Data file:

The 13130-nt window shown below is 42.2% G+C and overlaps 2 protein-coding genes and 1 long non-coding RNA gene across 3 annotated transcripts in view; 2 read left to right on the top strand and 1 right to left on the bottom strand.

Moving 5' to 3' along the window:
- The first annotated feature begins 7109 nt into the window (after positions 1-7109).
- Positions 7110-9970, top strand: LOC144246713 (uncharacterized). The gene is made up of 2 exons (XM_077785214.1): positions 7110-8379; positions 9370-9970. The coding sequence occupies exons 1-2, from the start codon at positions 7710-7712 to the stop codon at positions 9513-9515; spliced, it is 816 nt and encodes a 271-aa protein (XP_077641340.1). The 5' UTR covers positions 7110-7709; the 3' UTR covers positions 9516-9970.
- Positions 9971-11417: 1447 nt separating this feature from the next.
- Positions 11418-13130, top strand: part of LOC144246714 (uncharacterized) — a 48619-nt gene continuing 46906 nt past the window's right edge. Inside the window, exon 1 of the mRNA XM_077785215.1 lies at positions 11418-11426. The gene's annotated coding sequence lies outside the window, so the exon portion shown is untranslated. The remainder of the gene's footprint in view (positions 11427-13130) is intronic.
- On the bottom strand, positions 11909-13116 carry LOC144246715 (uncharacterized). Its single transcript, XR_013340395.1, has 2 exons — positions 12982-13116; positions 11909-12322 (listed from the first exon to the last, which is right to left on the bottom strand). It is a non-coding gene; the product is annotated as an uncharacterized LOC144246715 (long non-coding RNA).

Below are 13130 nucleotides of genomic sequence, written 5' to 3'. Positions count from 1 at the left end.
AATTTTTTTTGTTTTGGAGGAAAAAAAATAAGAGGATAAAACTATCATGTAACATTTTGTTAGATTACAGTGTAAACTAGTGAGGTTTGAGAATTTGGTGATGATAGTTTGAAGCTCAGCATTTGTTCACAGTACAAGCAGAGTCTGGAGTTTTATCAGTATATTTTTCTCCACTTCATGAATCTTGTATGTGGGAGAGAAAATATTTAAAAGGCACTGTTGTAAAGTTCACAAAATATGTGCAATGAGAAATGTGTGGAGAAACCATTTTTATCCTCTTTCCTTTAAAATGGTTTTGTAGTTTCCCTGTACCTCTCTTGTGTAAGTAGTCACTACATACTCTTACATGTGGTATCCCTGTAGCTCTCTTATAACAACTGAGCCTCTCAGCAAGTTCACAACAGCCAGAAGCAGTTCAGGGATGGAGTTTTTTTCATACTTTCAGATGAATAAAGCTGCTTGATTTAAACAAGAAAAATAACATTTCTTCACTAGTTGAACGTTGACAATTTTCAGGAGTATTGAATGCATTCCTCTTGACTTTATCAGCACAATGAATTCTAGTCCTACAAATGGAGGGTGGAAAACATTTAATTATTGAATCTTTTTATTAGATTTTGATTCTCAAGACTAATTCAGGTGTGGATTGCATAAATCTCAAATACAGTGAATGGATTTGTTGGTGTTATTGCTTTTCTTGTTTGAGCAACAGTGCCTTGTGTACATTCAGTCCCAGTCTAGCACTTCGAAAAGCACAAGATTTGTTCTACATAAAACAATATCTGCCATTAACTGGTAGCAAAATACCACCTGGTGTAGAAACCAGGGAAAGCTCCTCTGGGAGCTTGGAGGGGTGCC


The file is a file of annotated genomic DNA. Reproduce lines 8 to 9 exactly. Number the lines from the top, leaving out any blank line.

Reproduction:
Below are 13130 nucleotides of genomic sequence, written 5' to 3'. Positions count from 1 at the left end.
AATTTTTTTTGTTTTGGAGGAAAAAAAATAAGAGGATAAAACTATCATGTAACATTTTGTTAGATTACAGTGTAAACTAGTGAGGTTTGAGAATTTGGTGATGATAGTTTGAAGCTCAGCATTTGTTCACAGTACAAGCAGAGTCTGGAGTTTTATCAGTATATTTTTCTCCACTTCATGAATCTTGTATGTGGGAGAGAAAATATTTAAAAGGCACTGTTGTAAAGTTCACAAAATATGTGCAATGAGAAATGTGTGGAGAAACCATTTTTATCCTCTTTCCTTTAAAATGGTTTTGTAGTTTCCCTGTACCTCTCTTGTGTAAGTAGTCACTACATACTCTTACATGTGGTATCCCTGTAGCTCTCTTATAACAACTGAGCCTCTCAGCAAGTTCACAACAGCCAGAAGCAGTTCAGGGATGGAGTTTTTTTCATACTTTCAGATGAATAAAGCTGCTTGATTTAAACAAGAAAAATAACATTTCTTCACTAGTTGAACGTTGACAATTTTCAGGAGTATTGAATGCATTCCTCTTGACTTTATCAGCACAATGAATTCTAGTCCTACAAATGGAGGGTGGAAAACATTTAATTATTGAATCTTTTTATTAGATTTTGATTCTCAAGACTAATTCAGGTGTGGATTGCATAAATCTCAAATACAGTGAATGGATTTGTTGGTGTTATTGCTTTTCTTGTTTGAGCAACAGTGCCTTGTGTACATTCAGTCCCAGTCTAGCACTTCGAAAAGCACAAGATTTGTTCTACATAAAACAATATCTGCCATTAACTGGTAGCAAAATACCACCTGGTGTAGAAACCAGGGAAAGCTCCTCTGGGAGCTTGGAGGGGTGCC